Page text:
The Pittsburgh Penguins are a perennial powerhouse in the NHL.
However, this reality could come to an abrupt end in the near future.
Unfortunately for the Penguins, their core of star players is slowly beginning to age while little help is on the way in the form of elite young prospects. Sure, the likes of Daniel Sprong and Tristan Jarry will play significant roles for the franchise in the coming years, yet a lack of numerous quality prospects within their farm system could pose a serious risk to Pittsburgh’s long-term sustainability.
Stanley Cups: Five
2017-18 Record: 47-29-6; 100 Points
2017-18 Top Scorer: Evgeni Malkin; 42G, 56A, 98PTS
Farm System Grade: C-
Top 10 Prospects:
- Calen Addison
- Filip Hallander
- Zach Aston-Reese
- Filip Hallander
- Juuso Riikola
- Jordan Bellerive
- Teodors Blugers
- Adam Johnson
- Kasper Bjorkqvist
- Justin Almeida
The State of the Penguins’ Farm System
The Penguins’ farm system isn’t in a great state.
In fact, Pittsburgh’s prospect pool is amongst the weakest in the NHL today.
Standing atop the Penguins’ farm system is Calen Addison, the 53rd overall choice in the 2018 NHL Draft. Currently skating for the Lethbridge Hurricanes of the WHL, Addison is a slick, puck-moving defenceman with natural offensive instincts. Although his defensive game remains a work in progress, Addison’s two-way game makes him a prospect of solid upside for Pittsburgh.
In addition to Addison, the Penguins boast an uber-talented ‘Swede in Filip Hallander. Also nabbed by the franchise in the second round of the 2018 NHL Draft, Hallander is a competitive two-way forward who can be counted upon to make an impact in all three zones. Known for his strong shot and ample puck-moving abilities, Hallander is already skating for Timra IK at the SHL-level at the age of 18-years — although his NHL arrival remains more than a few years away.
Shoring up the primary class of Pittsburgh prospects is Zach Aston-Reese — a sizeable and strong forward who is arguably NHL ready as of this season. With 16 regular season games and an additional nine playoff contests with the Penguins already under his belt, Aston-Reese has displayed the physicality and vision necessary to skate at the next level. Although he began the 2018-19 season at the AHL-level, don’t expect his latest stint with Wilkes-Barre/Scranton to last long.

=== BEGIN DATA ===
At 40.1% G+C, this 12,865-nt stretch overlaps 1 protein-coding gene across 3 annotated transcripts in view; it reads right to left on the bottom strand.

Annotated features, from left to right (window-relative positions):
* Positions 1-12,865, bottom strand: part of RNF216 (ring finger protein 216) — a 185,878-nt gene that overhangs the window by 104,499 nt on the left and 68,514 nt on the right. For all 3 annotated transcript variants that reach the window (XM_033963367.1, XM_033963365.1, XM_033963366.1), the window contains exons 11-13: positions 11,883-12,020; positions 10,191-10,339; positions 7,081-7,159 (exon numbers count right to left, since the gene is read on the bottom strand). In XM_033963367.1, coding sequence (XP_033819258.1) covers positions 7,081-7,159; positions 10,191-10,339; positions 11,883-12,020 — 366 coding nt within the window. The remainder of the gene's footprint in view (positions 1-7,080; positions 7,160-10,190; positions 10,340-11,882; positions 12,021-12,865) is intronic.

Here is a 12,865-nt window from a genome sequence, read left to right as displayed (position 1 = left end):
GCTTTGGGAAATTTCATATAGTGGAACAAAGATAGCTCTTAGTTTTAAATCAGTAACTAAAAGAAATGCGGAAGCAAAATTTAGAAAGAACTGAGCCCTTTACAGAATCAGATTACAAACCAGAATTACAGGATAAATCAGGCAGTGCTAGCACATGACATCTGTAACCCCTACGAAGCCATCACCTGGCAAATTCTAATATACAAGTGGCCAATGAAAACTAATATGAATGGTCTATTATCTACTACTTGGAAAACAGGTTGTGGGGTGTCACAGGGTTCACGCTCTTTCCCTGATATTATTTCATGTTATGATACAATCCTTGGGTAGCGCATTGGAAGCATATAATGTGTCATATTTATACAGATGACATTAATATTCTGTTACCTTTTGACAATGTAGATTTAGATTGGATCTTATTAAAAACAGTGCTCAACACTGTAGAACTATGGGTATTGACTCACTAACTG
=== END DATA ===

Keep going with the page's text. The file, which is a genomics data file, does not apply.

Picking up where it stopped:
Following these three prospects in particular, the Penguins experience a significant drop-off within their farm system. Now, this is not to say that the likes of Lukas Bengtsson, Teodors Blugers, and Adam Johnson won’t become everyday NHL players, but rather that this group of secondary prospects remains years away — if not longer — from making an impact in Pittsburgh.
Amplifying the poor state of the Penguins’ prospect pool is the fact that the team is rather limited heading into its future from a positional standpoint. Yes, the franchise boasts a decent mix of forwards, but Pittsburgh arguably lacks a standout defence prospect while standing remarkably thin in-goal. If the Penguins wish to improve their farm system in the immediate future, focusing on positional versatility at the annual NHL Draft would be a promising start.
Also, holding onto their 2019 first round draft choice would be wise, too — Pittsburgh hasn’t selected a prospect in the first round since nabbing Kasperi Kapanen at 22nd overall in the 2014 NHL Draft.
One Penguins Prospect to Watch
Since both Daniel Sprong and Tristan Jarry are no longer considered NHL rookies, let’s take a moment to analyze one Penguins prospect poised to leave a lasting impression in his inaugural campaign.
Despite standing as somewhat of a wildcard heading into the 2018-19 NHL season, Juuso Riikola is a young defenceman who could become a pleasant surprise for Pittsburgh this year. Although he is slightly older than most NHL rookies at the age of 24-years, Riikola boasts considerable poise and confidence given his six years of experience playing at the Liiga-level in Finland.
Well-known for stellar two-way game, Riikola is an excellent skater who uses his speed and agility to his advantage. Capable of rushing the puck up ice as well as joining his team’s attack, Riikola can provide an offensive punch from the blue line owing to his innate offensive instincts.
What’s more is that Riikola uses these same skills to dismantle plays devised by his opposition in the defensive zone. Quick to smother opposing forwards, Riikola uses an active stick to dislodge the puck before transitioning possession to his teammates. And, given he is playing for the Penguins, Riikola’s ability to do so should supplement Pittsburgh’s attack while padding his personal point total in the process.
As a defender capable of competing in all three zones and one not afraid to take calculated risks, Riikola could prove to be a long-term addition to the Penguins’ blue line.